When tragedy strikes close to home

I live in Denver.

I work in Aurora.

I know exactly where the Century 16 theater is located; I live approximately 8 miles from there.

When horrific scenes like this unfold as they did last night and this morning, it reminds us of how precious life is and how none of us can fully be protected at all times. It reminds us that there are people out there who are sick and need help.

There is a very interesting thing that happens mentally when violence occurs near you. For me, there was an unnerving feeling. This feeling was followed pretty quickly by a thought of “wow, who really is safe?” and “what can I do?”

What can I do?

There is a feeling of helplessness that washes over you when you see all the information coming in about the incident. I can remember the same feeling two other times in my life.

The first was September 11. Everyone has there stories about that day, and we all wanted to unite and do something to help our country. I was no different.

The second was less about one incident and more about a whole series of incidents. You see, one of my first jobs after I graduated college was working at a special education school. The school itself was really created to help children who were given the classification of being “severely emotionally disturbed.” These kids had many issues, but they were my kids. I was there to teach them and to help them; to protect them.

But, as I learned almost immediately, I could only protect “my kids” when they were with me. From 8am to 3pm these kids were under my protection and I gave them all that I could. However, after 3pm, many of these kids left my protection and entered into an environment that was anything but safe.

This was the second time in my life I felt utterly helpless.

I saw how poverty impacted families, how families impacted kids, and how kids impacted each other. I saw how a system that was in place to help was often under resourced and ill-equipped to manage the complexity of many of these families.

I heard stories.

I still hear some of those stories.

I saw fear.

I saw hope.

Why am I telling you all this on a website that is about healthcare? Because folks, if you think any of these events are unrelated, disconnected, or isolated, you are wrong. Everything comes back to our families, our systems, and our health. You cannot tease apart one from another, and attempts to do so will likely prove to be futile and ineffective.

I do what I do in healthcare because I believe that we can create a better system that can help those who need help the most. I believe that I can create a system that can be just as effective at prevention as it can at treatment. I believe I can reconnect what has been disconnected.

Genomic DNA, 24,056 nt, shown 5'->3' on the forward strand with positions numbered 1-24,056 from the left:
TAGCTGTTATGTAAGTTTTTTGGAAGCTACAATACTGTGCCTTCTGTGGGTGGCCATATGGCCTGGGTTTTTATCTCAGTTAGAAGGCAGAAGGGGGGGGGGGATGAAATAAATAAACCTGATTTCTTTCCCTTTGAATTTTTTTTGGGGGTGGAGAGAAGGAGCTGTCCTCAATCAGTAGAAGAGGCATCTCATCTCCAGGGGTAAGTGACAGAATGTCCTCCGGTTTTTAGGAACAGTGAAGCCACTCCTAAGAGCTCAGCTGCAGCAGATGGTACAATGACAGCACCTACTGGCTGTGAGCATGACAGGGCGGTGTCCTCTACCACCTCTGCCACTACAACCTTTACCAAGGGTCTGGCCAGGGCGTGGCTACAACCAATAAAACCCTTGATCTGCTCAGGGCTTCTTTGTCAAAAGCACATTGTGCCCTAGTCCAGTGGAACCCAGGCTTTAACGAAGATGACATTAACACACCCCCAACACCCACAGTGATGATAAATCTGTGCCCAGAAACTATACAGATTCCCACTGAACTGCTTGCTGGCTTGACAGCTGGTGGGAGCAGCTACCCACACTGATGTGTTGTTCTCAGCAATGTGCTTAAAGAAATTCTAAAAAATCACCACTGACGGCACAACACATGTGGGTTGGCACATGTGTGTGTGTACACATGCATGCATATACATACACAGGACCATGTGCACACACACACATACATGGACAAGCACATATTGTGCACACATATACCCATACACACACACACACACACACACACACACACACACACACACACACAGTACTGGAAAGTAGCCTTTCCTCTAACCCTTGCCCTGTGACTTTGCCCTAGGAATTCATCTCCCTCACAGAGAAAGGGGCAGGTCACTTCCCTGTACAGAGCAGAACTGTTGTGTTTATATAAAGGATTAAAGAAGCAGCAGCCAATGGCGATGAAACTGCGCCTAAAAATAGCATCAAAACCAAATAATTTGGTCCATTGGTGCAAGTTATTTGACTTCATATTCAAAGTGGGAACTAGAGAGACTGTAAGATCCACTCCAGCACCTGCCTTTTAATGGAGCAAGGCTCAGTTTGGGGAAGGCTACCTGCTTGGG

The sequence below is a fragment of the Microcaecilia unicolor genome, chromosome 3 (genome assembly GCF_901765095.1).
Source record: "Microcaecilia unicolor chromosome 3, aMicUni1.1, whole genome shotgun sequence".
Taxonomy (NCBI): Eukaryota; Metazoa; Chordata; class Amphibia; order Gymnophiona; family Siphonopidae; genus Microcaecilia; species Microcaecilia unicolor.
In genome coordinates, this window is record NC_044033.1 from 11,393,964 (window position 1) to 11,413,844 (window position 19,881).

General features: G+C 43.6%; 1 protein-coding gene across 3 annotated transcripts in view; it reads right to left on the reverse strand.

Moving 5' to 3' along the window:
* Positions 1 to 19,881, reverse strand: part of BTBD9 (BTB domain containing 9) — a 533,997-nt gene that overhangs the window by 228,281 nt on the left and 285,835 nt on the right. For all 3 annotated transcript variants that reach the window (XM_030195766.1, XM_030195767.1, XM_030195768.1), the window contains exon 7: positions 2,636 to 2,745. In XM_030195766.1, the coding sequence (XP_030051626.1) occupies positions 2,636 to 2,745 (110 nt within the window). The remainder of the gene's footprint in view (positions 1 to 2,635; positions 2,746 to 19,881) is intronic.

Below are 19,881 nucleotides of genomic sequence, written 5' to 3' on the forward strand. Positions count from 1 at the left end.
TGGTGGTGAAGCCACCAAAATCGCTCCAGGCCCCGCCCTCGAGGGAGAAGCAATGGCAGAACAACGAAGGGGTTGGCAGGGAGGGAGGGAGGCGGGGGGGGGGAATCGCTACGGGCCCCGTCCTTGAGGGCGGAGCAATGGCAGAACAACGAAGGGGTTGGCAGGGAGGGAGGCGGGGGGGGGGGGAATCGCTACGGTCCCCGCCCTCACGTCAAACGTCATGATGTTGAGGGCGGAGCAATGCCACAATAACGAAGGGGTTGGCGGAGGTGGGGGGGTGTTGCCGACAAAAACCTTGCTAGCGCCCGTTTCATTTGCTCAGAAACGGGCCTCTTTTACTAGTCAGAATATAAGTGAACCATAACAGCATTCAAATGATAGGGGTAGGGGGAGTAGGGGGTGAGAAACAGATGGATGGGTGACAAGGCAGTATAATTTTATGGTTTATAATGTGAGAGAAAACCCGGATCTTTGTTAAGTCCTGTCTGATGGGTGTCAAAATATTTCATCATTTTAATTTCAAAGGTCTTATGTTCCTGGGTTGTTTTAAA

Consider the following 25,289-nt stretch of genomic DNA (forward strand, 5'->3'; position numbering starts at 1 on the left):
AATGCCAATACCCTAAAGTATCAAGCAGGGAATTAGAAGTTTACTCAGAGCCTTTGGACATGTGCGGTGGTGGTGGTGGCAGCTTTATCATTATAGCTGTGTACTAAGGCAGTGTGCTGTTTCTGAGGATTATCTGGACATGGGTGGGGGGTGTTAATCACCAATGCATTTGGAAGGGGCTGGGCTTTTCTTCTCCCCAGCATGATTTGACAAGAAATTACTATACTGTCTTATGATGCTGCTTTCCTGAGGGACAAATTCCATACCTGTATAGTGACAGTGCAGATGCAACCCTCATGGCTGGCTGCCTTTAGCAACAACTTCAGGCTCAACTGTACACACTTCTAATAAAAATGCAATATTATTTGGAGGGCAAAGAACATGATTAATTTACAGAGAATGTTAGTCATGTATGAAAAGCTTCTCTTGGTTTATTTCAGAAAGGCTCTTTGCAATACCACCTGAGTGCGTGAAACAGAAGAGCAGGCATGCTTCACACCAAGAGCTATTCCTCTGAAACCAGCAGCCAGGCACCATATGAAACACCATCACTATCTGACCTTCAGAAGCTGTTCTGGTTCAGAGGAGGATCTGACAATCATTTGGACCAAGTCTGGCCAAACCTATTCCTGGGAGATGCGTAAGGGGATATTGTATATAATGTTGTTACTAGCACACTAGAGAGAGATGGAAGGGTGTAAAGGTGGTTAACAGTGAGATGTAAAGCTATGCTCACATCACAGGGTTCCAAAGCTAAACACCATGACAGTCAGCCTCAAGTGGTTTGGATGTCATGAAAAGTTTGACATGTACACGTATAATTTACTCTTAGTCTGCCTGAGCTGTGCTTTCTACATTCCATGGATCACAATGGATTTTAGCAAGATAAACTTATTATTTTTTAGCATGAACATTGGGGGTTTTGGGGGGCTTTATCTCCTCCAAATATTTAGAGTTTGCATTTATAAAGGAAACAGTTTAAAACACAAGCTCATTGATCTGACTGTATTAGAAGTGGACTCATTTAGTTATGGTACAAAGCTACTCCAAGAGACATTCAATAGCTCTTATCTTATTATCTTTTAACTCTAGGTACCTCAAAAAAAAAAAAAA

I believe we must.

So as we read the stories about the shooting, let’s not forget that it is never just one thing that leads a person to commit such horrific acts of violence.

What will you do in response to this event?

I know what I will do.

I will work harder.

I will work smarter.

I will be successful.

I will change the system.

Dr. Miller has his doctorate in clinical psychology and is an Assistant Professor in the Department of Family Medicine at the University of Colorado Denver School of Medicine where he is the Director of the Office of Integrated Healthcare Research and Policy. His core task is to integrate mental health across all three of the department’s core mission areas: clinical, education, and research. Opinions expressed here are his own and not those of his employer.

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  • Mark

    Ben: I too am struck by this horrific tragedy. It is too soon for me to weigh in on the why I can only watch and read.

    9|11 happened four blocks from my office and 5 from my home. I saw the jumpers. I was on the street when the north tower went down and ran from the debris. A triage site was set up next my home but was never activated because you either lived or died. There was no middle ground. What remained in my memory of that day was how services like medical, fire, police were relentless in their work and professionalism. That speaks directly to what a well trained healthcare professional brings to the table in both times of crisis and daily. We cannot afford to allow how we train our HCPs and how they do their work to become encumbered by selfish self-interest.

    The head of the ED department at Aurora medical center was being interviewed. I was impressed and struck by the professionalism and skill she demonstrated and how a hospital can react quickly and effectively to a tragedy of this magnitude so well. It speaks to what we have in America and what we may loose unless we all work to have the healthcare system we deserve. Like you Ben I agree we need to consider this tragedy in it whole but work to maintain and improve our healthcare systems to both blunt this shit from happening and react as effectively as humanly possible when it does happen.